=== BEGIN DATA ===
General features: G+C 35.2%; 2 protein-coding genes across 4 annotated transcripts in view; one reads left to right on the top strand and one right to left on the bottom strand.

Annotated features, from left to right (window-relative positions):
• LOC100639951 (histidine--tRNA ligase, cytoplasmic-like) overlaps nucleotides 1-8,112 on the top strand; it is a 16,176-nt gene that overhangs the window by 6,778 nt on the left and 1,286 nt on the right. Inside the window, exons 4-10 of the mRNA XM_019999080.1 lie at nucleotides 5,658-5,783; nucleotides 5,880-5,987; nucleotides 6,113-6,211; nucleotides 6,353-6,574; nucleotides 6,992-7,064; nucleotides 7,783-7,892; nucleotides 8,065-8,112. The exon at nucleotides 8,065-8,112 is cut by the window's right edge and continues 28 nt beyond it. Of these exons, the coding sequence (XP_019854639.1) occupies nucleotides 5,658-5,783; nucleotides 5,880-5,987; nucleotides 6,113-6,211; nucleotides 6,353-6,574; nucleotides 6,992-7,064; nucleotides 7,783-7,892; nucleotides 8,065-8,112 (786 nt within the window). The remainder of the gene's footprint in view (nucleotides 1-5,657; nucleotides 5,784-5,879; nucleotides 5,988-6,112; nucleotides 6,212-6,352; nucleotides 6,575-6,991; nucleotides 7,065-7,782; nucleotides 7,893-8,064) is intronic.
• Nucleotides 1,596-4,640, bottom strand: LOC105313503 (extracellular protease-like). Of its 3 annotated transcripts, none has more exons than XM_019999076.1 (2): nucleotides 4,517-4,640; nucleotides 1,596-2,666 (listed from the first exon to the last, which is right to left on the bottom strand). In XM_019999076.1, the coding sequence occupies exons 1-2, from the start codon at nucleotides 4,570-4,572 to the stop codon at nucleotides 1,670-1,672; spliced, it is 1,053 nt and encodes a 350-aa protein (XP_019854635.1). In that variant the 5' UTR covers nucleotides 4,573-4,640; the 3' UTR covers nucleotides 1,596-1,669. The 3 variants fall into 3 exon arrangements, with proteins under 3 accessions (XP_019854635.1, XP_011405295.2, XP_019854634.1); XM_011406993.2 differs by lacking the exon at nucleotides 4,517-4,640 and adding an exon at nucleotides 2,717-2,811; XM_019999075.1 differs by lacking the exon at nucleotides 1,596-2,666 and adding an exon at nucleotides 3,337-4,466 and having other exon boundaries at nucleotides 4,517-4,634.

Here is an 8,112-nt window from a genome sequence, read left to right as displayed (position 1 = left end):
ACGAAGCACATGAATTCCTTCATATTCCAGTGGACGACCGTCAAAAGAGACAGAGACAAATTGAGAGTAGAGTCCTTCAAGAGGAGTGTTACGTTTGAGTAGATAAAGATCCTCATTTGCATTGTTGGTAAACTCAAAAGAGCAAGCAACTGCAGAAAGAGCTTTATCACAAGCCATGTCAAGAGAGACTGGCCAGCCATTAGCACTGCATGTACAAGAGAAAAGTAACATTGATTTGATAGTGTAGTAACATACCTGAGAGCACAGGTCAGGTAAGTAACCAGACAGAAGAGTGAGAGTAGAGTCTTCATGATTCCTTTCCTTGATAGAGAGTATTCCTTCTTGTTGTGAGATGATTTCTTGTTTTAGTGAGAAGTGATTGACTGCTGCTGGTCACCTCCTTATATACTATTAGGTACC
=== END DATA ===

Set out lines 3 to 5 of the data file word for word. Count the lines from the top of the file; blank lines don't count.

• LOC100639951 (histidine--tRNA ligase, cytoplasmic-like) overlaps nucleotides 1-8,112 on the top strand; it is a 16,176-nt gene that overhangs the window by 6,778 nt on the left and 1,286 nt on the right. Inside the window, exons 4-10 of the mRNA XM_019999080.1 lie at nucleotides 5,658-5,783; nucleotides 5,880-5,987; nucleotides 6,113-6,211; nucleotides 6,353-6,574; nucleotides 6,992-7,064; nucleotides 7,783-7,892; nucleotides 8,065-8,112. The exon at nucleotides 8,065-8,112 is cut by the window's right edge and continues 28 nt beyond it. Of these exons, the coding sequence (XP_019854639.1) occupies nucleotides 5,658-5,783; nucleotides 5,880-5,987; nucleotides 6,113-6,211; nucleotides 6,353-6,574; nucleotides 6,992-7,064; nucleotides 7,783-7,892; nucleotides 8,065-8,112 (786 nt within the window). The remainder of the gene's footprint in view (nucleotides 1-5,657; nucleotides 5,784-5,879; nucleotides 5,988-6,112; nucleotides 6,212-6,352; nucleotides 6,575-6,991; nucleotides 7,065-7,782; nucleotides 7,893-8,064) is intronic.
• Nucleotides 1,596-4,640, bottom strand: LOC105313503 (extracellular protease-like). Of its 3 annotated transcripts, none has more exons than XM_019999076.1 (2): nucleotides 4,517-4,640; nucleotides 1,596-2,666 (listed from the first exon to the last, which is right to left on the bottom strand). In XM_019999076.1, the coding sequence occupies exons 1-2, from the start codon at nucleotides 4,570-4,572 to the stop codon at nucleotides 1,670-1,672; spliced, it is 1,053 nt and encodes a 350-aa protein (XP_019854635.1). In that variant the 5' UTR covers nucleotides 4,573-4,640; the 3' UTR covers nucleotides 1,596-1,669. The 3 variants fall into 3 exon arrangements, with proteins under 3 accessions (XP_019854635.1, XP_011405295.2, XP_019854634.1); XM_011406993.2 differs by lacking the exon at nucleotides 4,517-4,640 and adding an exon at nucleotides 2,717-2,811; XM_019999075.1 differs by lacking the exon at nucleotides 1,596-2,666 and adding an exon at nucleotides 3,337-4,466 and having other exon boundaries at nucleotides 4,517-4,634.

Here is an 8,112-nt window from a genome sequence, read left to right as displayed (position 1 = left end):